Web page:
Organizations that are guided by five key digital success tips will increase their digital performance in 2017. These tips include: understanding your present digital situation, optimizing your digital team and tools, focusing on the top 20% of digital optimization opportunities, controlling production and workflow, and leveraging the right analytics. Taking our free Digital Status Assessment is a great way to get started. (by Internet Advisory Board)
The forms of digital media that organizations can leverage as part of their marketing and public relations efforts should include not just the traditional notions of owned, earned and paid, but also shared, free and rented. This article describes and provides examples of each type and offers some related thoughts.
A recent review of Denovati SMART Articles revealed that our most popular content falls into two categories: conceptual and tactical pieces on the digital transformation of organizations, and practical insights and how-to guidance on leveraging social and digital technologies. Here are links to our most-read resources on social and digital engagement (plus one bonus piece).
Many (most?) people are confounded by the differences between # and @ tags; and as a result, they tend to use them interchangeably. Doing so, however, can undermine the goals one is trying to achieve by incorporating tags into their social media communications. This article clarifies the differences and offers guidance on how they work on various social media platforms.
Digital success does not come easy or cheap, and it requires a lot of time and effort. It demands commitment, focus, organization, rigor, persistence, resilience, ruthlessness, self control, efficiency… none of which is possible without both mental and emotional discipline. To achieve digital success, leaders and others must have the discipline to lay a strong foundation, implement and refine a plan of action, and even walk away.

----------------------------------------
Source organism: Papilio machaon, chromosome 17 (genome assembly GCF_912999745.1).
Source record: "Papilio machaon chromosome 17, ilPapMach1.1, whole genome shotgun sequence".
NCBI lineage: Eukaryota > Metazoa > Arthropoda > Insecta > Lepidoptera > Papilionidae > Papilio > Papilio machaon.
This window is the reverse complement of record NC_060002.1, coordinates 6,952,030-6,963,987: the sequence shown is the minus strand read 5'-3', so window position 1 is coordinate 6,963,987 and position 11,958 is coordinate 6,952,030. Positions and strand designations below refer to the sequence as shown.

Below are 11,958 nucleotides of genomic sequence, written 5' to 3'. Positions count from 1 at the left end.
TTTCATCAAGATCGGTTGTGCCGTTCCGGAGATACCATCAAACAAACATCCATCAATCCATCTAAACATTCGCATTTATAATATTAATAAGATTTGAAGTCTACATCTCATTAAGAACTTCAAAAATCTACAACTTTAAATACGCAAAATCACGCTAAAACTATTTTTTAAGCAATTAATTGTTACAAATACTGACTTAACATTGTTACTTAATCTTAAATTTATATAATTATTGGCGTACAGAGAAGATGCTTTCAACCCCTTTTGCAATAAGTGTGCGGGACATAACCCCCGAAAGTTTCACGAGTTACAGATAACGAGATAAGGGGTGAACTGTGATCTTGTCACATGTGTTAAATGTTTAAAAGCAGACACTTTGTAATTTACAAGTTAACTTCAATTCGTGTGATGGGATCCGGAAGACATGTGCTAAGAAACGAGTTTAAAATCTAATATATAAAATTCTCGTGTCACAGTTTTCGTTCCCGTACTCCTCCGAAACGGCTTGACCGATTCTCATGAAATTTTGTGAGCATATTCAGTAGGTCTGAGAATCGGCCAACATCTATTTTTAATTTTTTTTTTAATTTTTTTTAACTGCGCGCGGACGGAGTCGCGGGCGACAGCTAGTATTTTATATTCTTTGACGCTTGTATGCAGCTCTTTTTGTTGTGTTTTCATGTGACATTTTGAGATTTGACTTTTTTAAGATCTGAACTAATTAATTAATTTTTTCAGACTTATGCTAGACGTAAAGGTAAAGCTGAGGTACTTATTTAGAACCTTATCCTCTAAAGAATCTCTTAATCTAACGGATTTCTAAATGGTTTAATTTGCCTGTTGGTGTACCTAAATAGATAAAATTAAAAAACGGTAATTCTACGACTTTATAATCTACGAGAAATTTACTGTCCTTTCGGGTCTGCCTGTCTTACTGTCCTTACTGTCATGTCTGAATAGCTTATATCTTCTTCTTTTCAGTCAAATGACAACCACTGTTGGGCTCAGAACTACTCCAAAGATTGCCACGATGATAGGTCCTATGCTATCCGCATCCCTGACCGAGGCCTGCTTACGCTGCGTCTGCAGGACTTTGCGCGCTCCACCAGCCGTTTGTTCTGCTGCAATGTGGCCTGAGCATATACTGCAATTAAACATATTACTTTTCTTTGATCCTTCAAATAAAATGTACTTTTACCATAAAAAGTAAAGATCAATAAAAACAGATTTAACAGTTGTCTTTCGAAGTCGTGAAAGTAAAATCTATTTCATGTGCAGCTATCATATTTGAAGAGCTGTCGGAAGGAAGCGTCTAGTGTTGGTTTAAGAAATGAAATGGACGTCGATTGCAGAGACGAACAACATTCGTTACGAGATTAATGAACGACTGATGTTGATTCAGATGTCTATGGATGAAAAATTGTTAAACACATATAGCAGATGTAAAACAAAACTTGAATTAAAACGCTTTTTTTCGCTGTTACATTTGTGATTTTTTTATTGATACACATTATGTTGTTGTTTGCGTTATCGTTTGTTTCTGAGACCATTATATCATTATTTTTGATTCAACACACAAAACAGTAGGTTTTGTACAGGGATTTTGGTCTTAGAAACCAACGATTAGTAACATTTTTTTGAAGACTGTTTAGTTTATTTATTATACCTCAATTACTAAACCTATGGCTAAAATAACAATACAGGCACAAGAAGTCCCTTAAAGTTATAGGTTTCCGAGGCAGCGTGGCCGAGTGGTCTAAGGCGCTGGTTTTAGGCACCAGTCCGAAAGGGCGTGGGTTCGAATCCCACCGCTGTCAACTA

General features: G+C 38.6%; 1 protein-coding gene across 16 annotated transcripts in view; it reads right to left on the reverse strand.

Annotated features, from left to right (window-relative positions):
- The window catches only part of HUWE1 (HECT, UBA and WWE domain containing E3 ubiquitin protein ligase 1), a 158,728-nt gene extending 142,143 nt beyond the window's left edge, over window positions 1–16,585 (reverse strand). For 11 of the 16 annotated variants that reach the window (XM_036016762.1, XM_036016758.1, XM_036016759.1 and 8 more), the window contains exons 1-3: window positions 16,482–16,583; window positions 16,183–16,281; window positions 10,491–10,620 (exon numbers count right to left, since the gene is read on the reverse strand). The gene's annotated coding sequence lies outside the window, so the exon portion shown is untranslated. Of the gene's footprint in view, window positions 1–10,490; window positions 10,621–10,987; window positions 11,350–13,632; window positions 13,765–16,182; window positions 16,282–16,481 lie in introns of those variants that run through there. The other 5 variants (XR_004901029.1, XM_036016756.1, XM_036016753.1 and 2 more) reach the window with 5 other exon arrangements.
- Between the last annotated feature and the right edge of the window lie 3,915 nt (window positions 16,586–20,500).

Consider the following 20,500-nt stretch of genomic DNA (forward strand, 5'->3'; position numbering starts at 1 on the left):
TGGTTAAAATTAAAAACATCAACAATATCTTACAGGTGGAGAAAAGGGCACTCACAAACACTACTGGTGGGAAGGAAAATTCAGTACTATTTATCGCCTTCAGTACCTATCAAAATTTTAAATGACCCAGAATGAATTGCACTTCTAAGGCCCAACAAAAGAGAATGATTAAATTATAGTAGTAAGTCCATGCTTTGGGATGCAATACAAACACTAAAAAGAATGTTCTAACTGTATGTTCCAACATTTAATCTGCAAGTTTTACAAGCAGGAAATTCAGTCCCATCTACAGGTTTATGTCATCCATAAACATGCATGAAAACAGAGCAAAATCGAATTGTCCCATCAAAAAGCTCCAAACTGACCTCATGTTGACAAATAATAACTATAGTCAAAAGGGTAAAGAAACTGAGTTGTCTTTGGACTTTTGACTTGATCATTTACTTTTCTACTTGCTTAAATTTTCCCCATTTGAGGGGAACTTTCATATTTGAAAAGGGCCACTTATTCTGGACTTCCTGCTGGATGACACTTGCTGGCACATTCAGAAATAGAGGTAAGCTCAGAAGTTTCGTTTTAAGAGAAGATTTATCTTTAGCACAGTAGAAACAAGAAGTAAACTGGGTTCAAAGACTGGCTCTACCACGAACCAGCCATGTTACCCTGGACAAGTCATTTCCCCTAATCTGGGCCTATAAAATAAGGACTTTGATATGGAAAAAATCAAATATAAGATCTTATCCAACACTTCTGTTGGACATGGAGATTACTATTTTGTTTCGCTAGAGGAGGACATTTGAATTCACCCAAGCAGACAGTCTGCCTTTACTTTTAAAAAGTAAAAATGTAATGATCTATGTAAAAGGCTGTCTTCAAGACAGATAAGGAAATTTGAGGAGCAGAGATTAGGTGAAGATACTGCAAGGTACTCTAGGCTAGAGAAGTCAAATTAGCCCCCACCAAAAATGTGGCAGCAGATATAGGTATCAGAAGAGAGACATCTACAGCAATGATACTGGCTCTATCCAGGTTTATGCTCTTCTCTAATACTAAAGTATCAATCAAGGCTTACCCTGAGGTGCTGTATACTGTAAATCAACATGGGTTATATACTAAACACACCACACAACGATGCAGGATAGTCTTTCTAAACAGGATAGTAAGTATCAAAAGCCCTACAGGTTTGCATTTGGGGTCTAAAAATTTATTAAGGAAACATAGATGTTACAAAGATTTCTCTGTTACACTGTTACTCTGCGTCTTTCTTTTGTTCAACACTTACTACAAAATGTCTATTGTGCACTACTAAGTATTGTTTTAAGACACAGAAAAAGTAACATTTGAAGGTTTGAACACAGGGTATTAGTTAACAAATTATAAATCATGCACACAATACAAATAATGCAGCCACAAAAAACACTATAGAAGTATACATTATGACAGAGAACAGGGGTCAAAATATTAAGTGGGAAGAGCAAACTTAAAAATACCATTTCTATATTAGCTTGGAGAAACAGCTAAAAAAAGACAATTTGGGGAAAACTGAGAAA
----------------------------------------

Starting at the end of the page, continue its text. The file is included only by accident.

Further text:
This is the final article in a series that offers recommendations for how LinkedIn, group owners/managers, and group members can improve the quality and value of LinkedIn groups. The initial piece focused on suggestions for LinkedIn, and the second provided suggestions for group owners/managers. This article focuses on LinkedIn group members. The ideas can also be extended to other kinds of digital communities.
Saving LinkedIn groups will require people to make them an active part of their LinkedIn experience – and by extension, their ongoing professional development, business development and networking efforts. In this piece I describe the potential benefits of LinkedIn groups and offer some tips for getting started and managing group memberships. I’ll follow up in my next article with recommendations for how to be a good group member.
Blogging has evolved into a critically important website feature that virtually every organization can benefit from; however, many people still harbor negative perceptions that prevent them from taking advantage of the benefits blogs can offer. This article is intended to update people's perceptions by sharing eight key facts about blogs and blogging.
The approach to hiring social media and digital expertise used by most organizations is perfectly backwards. They usually start with part-time internal help that is either a junior staffer, an enthusiast with some knowledge, or both. A better approach is to start with a true expert who can help define a strategy, outsource engagement to define the best tactics and determine required resources, then bring it in house.
This is the second in a series of articles offering recommendations for how LinkedIn, group owners/managers, and members can improve the quality and value of LinkedIn groups. The initial article offered suggestions for LinkedIn. This piece focuses on suggestions for LinkedIn group owners and managers. The ideas can also be extended to other kinds of digital communities. Recommendations from others are welcome.
Organizational leaders and other senior professionals need to be savvy enough to judge the true value of what they read and hear about social media’s promise, develop realistic expectations about both processes and outcomes, make smart decisions about where and how to engage, and create workable plans of actions for moving forward. Knowing these truths about social media should help.